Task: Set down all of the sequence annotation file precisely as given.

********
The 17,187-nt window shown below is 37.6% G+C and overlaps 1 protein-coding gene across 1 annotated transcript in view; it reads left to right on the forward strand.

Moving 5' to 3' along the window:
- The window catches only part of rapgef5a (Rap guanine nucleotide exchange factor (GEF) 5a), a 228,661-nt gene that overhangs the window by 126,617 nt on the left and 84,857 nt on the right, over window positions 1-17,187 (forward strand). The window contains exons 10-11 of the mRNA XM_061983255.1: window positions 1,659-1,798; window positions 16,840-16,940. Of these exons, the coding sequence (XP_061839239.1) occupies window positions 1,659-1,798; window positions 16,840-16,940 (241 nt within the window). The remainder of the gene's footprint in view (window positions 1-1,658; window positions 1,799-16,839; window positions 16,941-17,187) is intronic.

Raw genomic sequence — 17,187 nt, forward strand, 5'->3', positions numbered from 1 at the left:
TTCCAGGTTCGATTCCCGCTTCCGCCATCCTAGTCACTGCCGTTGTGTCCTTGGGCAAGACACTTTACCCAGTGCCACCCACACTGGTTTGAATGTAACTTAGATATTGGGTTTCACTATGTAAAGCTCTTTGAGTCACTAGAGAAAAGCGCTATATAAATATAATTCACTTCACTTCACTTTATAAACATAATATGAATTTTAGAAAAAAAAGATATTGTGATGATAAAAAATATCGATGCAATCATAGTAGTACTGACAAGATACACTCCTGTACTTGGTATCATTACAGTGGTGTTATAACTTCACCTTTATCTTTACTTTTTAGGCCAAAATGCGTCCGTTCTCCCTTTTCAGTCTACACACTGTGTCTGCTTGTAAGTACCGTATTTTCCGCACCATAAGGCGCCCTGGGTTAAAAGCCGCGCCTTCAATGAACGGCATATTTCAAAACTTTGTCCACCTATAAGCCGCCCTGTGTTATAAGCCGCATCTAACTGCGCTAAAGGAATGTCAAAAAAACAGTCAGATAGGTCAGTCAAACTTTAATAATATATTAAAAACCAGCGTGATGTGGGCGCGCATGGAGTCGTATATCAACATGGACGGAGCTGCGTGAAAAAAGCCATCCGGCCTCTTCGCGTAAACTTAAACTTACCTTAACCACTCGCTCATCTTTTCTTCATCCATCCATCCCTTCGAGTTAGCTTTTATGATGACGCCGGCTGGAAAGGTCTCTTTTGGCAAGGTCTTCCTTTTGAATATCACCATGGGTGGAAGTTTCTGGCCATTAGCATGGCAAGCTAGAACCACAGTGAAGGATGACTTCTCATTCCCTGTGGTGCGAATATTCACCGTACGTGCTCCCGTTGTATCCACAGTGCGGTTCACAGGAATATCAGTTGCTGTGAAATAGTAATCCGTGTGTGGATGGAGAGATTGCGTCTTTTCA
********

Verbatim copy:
The 17,187-nt window shown below is 37.6% G+C and overlaps 1 protein-coding gene across 1 annotated transcript in view; it reads left to right on the forward strand.

Moving 5' to 3' along the window:
- The window catches only part of rapgef5a (Rap guanine nucleotide exchange factor (GEF) 5a), a 228,661-nt gene that overhangs the window by 126,617 nt on the left and 84,857 nt on the right, over window positions 1-17,187 (forward strand). The window contains exons 10-11 of the mRNA XM_061983255.1: window positions 1,659-1,798; window positions 16,840-16,940. Of these exons, the coding sequence (XP_061839239.1) occupies window positions 1,659-1,798; window positions 16,840-16,940 (241 nt within the window). The remainder of the gene's footprint in view (window positions 1-1,658; window positions 1,799-16,839; window positions 16,941-17,187) is intronic.

Raw genomic sequence — 17,187 nt, forward strand, 5'->3', positions numbered from 1 at the left:
TTCCAGGTTCGATTCCCGCTTCCGCCATCCTAGTCACTGCCGTTGTGTCCTTGGGCAAGACACTTTACCCAGTGCCACCCACACTGGTTTGAATGTAACTTAGATATTGGGTTTCACTATGTAAAGCTCTTTGAGTCACTAGAGAAAAGCGCTATATAAATATAATTCACTTCACTTCACTTTATAAACATAATATGAATTTTAGAAAAAAAAGATATTGTGATGATAAAAAATATCGATGCAATCATAGTAGTACTGACAAGATACACTCCTGTACTTGGTATCATTACAGTGGTGTTATAACTTCACCTTTATCTTTACTTTTTAGGCCAAAATGCGTCCGTTCTCCCTTTTCAGTCTACACACTGTGTCTGCTTGTAAGTACCGTATTTTCCGCACCATAAGGCGCCCTGGGTTAAAAGCCGCGCCTTCAATGAACGGCATATTTCAAAACTTTGTCCACCTATAAGCCGCCCTGTGTTATAAGCCGCATCTAACTGCGCTAAAGGAATGTCAAAAAAACAGTCAGATAGGTCAGTCAAACTTTAATAATATATTAAAAACCAGCGTGATGTGGGCGCGCATGGAGTCGTATATCAACATGGACGGAGCTGCGTGAAAAAAGCCATCCGGCCTCTTCGCGTAAACTTAAACTTACCTTAACCACTCGCTCATCTTTTCTTCATCCATCCATCCCTTCGAGTTAGCTTTTATGATGACGCCGGCTGGAAAGGTCTCTTTTGGCAAGGTCTTCCTTTTGAATATCACCATGGGTGGAAGTTTCTGGCCATTAGCATGGCAAGCTAGAACCACAGTGAAGGATGACTTCTCATTCCCTGTGGTGCGAATATTCACCGTACGTGCTCCCGTTGTATCCACAGTGCGGTTCACAGGAATATCAGTTGCTGTGAAATAGTAATCCGTGTGTGGATGGAGAGATTGCGTCTTTTCA